THE Keighley constituency - which includes Ilkley - is in the top 40 per cent of areas across the country identified as needing support due to "entrenched" literacy problems, according to a reading charity.
The National Literacy Trust has released a map of 'literacy vulnerability', highlighting which areas of England need the most support to tackle poor reading skills in all age groups.
The survey – conducted with Experian – reveals that out of 533 parliamentary constituencies across the country, Keighley is 203rd.
Keighley and Ilkley MP Kris Hopkins this week urged parents to be as supportive as possible in helping their children with literacy.
"One of my proudest moments as leader of Bradford Council was launching a district-wide campaign to improve numeracy and literacy standards," he said.
"The central plank of this was encouraging parents to take a more hands-on role in their children's education by assisting with homework, ensuring there was a quiet place with a desk for them to do it and speak good English at home.
"Our local teachers do a remarkable job in the classroom and we owe them a great debt, but parents can also have a very positive influence and I would urge them to be as proactive and supportive as possible outside school hours."
In the survey, the Shipley constituency – which includes Cullingworth and Denholme – is 333rd.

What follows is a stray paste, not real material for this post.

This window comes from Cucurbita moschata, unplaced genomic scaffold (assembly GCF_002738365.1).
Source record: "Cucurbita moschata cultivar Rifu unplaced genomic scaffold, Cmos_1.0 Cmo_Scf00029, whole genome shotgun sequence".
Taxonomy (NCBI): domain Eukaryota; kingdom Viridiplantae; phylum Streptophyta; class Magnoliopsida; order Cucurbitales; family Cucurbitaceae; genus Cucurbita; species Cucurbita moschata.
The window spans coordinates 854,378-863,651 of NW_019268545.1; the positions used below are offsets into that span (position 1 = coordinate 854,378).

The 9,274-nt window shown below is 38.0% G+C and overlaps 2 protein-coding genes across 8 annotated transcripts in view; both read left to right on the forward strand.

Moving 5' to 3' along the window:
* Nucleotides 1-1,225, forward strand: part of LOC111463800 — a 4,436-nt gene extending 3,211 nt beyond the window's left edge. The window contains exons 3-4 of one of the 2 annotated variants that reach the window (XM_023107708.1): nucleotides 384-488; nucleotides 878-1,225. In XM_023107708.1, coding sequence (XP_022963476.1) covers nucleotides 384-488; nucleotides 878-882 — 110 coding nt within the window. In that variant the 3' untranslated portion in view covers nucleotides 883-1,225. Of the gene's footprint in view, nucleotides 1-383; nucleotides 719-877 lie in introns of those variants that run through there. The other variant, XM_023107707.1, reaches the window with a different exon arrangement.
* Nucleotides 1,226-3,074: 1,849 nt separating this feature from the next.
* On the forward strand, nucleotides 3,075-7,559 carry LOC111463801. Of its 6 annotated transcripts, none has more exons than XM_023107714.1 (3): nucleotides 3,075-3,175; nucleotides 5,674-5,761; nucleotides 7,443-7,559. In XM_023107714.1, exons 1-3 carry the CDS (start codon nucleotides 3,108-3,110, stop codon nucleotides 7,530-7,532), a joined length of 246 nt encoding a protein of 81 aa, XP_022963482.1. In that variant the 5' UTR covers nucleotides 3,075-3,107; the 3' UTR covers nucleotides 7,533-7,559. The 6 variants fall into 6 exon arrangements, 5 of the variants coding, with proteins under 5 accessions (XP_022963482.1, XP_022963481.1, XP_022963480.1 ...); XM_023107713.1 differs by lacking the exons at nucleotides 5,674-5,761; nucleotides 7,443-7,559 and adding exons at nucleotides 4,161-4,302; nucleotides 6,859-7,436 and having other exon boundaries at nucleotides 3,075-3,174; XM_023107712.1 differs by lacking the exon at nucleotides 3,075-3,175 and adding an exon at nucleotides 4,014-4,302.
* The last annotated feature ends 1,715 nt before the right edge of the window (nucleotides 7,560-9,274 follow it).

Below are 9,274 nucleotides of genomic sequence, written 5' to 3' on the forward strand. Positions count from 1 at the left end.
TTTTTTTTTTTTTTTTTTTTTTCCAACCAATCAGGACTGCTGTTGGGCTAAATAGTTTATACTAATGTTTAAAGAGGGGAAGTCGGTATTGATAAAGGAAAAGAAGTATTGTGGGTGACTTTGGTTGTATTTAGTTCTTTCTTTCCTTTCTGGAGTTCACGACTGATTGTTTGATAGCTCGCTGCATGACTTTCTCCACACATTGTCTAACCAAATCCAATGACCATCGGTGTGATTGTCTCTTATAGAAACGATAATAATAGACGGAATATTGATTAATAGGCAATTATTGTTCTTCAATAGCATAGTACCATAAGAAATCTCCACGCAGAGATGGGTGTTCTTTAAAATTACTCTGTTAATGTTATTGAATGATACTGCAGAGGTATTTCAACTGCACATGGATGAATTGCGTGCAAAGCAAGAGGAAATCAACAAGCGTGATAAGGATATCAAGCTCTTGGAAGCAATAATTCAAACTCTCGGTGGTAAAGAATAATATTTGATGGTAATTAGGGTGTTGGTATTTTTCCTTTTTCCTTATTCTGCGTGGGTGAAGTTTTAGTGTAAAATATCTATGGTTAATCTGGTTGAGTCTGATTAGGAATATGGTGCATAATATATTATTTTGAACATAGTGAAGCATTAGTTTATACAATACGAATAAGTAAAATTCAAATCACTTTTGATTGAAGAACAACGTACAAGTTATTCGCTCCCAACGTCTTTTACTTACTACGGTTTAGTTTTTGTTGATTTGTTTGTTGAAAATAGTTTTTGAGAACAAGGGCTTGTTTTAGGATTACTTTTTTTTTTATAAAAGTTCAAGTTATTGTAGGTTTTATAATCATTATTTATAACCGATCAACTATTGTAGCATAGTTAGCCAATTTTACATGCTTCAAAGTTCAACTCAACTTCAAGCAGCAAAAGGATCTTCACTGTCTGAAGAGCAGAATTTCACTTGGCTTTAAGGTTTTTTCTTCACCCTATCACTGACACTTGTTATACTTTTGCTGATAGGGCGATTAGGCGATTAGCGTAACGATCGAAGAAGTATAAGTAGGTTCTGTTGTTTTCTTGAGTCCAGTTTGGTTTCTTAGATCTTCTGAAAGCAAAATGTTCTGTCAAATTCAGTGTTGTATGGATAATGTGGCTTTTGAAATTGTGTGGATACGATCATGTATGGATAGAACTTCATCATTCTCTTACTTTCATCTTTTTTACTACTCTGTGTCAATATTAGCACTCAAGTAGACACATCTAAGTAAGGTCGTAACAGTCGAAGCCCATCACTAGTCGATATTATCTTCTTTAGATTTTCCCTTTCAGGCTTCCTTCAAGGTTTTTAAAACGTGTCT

All three Bradford constituencies are in the top 15 per cent – Bradford East 36th, Bradford South 43rd and Bradford West 69th.
The area deemed most in need of support is Middlesbrough, followed by Barking and Hackney. Sheffield, Brightside and Hillsborough is fifth and Leeds Central comes 13th.
Rather than being just based on academic results, the survey looked at income and employment levels as well as education performance.
The trust, which has run a literacy hub in Bradford since 2014, says it will now use the data to decide how best to focus its efforts.
It has already organised numerous events and programmes to try to boost reading in areas of the district, especially among children. These include pushing for dads to read to their children more, and work in the district’s schools.
Jason Vit, literacy hubs manager at the trust, said: “We work in areas across the UK like Bradford where literacy problems are entrenched, intergenerational and are having a serious impact on people’s lives.
“Tackling deep-rooted literacy issues takes time and depends on innovative partnerships between all parts of the community – including local authorities, libraries, sporting and cultural organisations and faith and voluntary community groups, as well as businesses and health and education organisations.
“Our work has already had a significant impact since we began operating in Bradford in 2014, increasing early years development scores and encouraging 53 per cent of the district’s young people aged eight to 16 to write daily outside of school.
“We’ll use this data to shape our work in Bradford going forward, focusing on areas that need literacy support the most.”